The Black Dog Radio Scarecrow

[Soma; 2008]

Styles: melodic techno perfection
Others: B12, Kirk DiGiorgio

It is no enviable task for any musician to improve upon past releases, especially when that past includes a touchstone such as Black Dog's Warp release Bytes -- not to mention the EPs scattered across their own Black Dog Productions imprint, General Productions, and collaborative works on A.R.T. Worse still would be to carry on under an identity after a split -- in this case, with Ed Handley and Andy Turner, who now record as Plaid. Remaining member Ken Downie, and to some degree Plaid, have lived in the shadow of Bytes since its release. However, with the addition of The Dust Brothers in 2005's Bite Thee Back EP, the work of The Black Dog v.3 has proven to be of measurably equal strength to this signature release and even dares to outshine it.

Building upon a steady stream of EPs and one full-length, Downie, Dust, and Dust have realized their second LP as a trio with Radio Scarecrow. Progressing with the urgency of a well-written novel -- and similar in manner to DJs of yore, who sought to create a structured story -- the album is presented as a seamless mix. The whole works within a defined, linear narrative, greatly replacing the odd rhythmic vignettes that inhabited earlier works, choosing instead to build slowly to climax and then graciously outro.

"Transmission Start" arrives on Vangelis-sized wings, beginning with ripples of sine tone and synth chords slowly spreading open. Processed percussive clatter and heavy swell begin to reveal "Train By The Autobahn (Part One)" waiting on the near horizon; it unfolds in heavy tones surging and subsiding, rising occasionally into an empyreal glow, while delicate drum patterns push the whole along, a 303 looping discreetly in the distance. It is as wondrous as tracks from Bytes or even Temple of Transparent Balls. It all sounds a bit cosmic and mystical in description, surely, but it is not meant as a slight or as a suggestion of compositional tongue-in-cheek.

There has always been an overtone of mysticism to The Black Dog, whether rooted in the Egyptian figures of Spanners or in the flow of 0s and 1s of Bytes. Radio Scarecrow was developed amid their fascination and research with EVP, Numbers Stations, and Magick, which find their way onto the work, albeit in a hidden fashion. They seem to appear most obviously in the three final tracks of the album, "Dials & Dialers 1 and 2" and "Ghost Vexations"; the unsettling "Alien" atmospherics that introduce "Riphead v9" could also be invested with one of these influences, as could the undulating tones that are layered just beneath the fluttering beat of "...Short Wave Lies." Knowing The Black Dog, however, they are likely scattered throughout the album with a far less obvious presence in rhythm-heavy tracks, which is more fitting to their proclivities.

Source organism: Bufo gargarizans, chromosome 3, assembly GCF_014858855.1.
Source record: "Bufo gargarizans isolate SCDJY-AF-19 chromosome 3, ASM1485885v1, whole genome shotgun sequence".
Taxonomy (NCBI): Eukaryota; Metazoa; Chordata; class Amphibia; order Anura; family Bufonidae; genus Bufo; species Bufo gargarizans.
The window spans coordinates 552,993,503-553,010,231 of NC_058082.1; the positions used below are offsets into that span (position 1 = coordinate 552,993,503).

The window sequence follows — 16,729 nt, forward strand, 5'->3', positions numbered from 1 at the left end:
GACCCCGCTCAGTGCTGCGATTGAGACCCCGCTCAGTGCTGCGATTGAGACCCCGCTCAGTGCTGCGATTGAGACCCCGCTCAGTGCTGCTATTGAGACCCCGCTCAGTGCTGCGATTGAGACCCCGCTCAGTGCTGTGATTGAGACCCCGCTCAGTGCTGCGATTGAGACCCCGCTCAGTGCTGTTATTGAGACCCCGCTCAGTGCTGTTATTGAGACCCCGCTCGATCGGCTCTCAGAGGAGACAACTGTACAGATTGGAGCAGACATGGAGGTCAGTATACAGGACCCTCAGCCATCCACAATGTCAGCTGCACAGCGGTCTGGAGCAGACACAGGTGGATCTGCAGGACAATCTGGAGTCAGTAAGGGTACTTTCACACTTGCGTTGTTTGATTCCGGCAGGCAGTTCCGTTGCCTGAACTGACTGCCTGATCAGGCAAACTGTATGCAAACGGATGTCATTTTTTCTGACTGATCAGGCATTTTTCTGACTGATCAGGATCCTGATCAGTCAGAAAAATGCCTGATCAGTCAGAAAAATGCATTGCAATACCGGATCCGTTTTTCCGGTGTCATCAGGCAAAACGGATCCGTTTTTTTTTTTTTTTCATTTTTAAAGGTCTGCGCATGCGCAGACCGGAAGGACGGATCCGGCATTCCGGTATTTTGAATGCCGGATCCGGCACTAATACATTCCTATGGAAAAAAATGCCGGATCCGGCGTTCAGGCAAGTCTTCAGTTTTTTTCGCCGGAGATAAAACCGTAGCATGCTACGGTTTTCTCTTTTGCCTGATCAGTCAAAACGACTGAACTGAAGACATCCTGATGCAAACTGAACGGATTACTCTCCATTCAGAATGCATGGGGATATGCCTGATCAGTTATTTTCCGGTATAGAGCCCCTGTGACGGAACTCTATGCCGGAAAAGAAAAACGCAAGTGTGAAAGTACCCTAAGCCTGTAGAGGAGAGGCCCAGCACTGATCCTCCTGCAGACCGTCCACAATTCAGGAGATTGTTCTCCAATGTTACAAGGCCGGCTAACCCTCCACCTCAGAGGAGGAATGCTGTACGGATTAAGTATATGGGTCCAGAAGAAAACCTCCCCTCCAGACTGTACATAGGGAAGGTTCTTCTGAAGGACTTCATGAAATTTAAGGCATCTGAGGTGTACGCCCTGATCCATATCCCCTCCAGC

Ken, Martin, and Richard have stated in interviews that the album has a stronger focus on the beat than do previous recordings. The nagging low-end rattle of "Set to Receive" alone wholly affirms this, with a nod to the current high-value currency of dubstep, here affixed to the signature melodic Black Dog vibe. "EVP Echoes" follows, in what is irrefutably a major highlight of the album, a potent study of dopplered phrases progressing forth alongside ping-ponging tones, throbbing beat, and drifting harmonies that segue effortlessly into the beast of "Floods v3.9." Previously released as a 12-inch some months back in "v3" form, with ".1" and ".2" mixes courtesy of Surgeon, this track is a monster fitted with a heavy bassline that reverberates in your chest and an industrial clang rattling through dimly-lit ambience. "Beep" is yet another beast, sinking deep into your belly with a bass-heavy swagger of a beat that lasts well into the haunting, layered melodies of "Witches Ov," which lean back quite heavily to successes of yore.

Downie, thankfully, remains rooted in the melodic techno that he has practiced for nearly 20 years, while simultaneously looking forever forward in an effort to forge new identities with his now partners. While the signature style they work from may not be in current critical favor, they argue its continued importance and relevance with this work, proving it to be as valid as anything else out there with one tenth of the history. With Radio Scarecrow, Downie and the brothers Dust have done the heads good, very good indeed.

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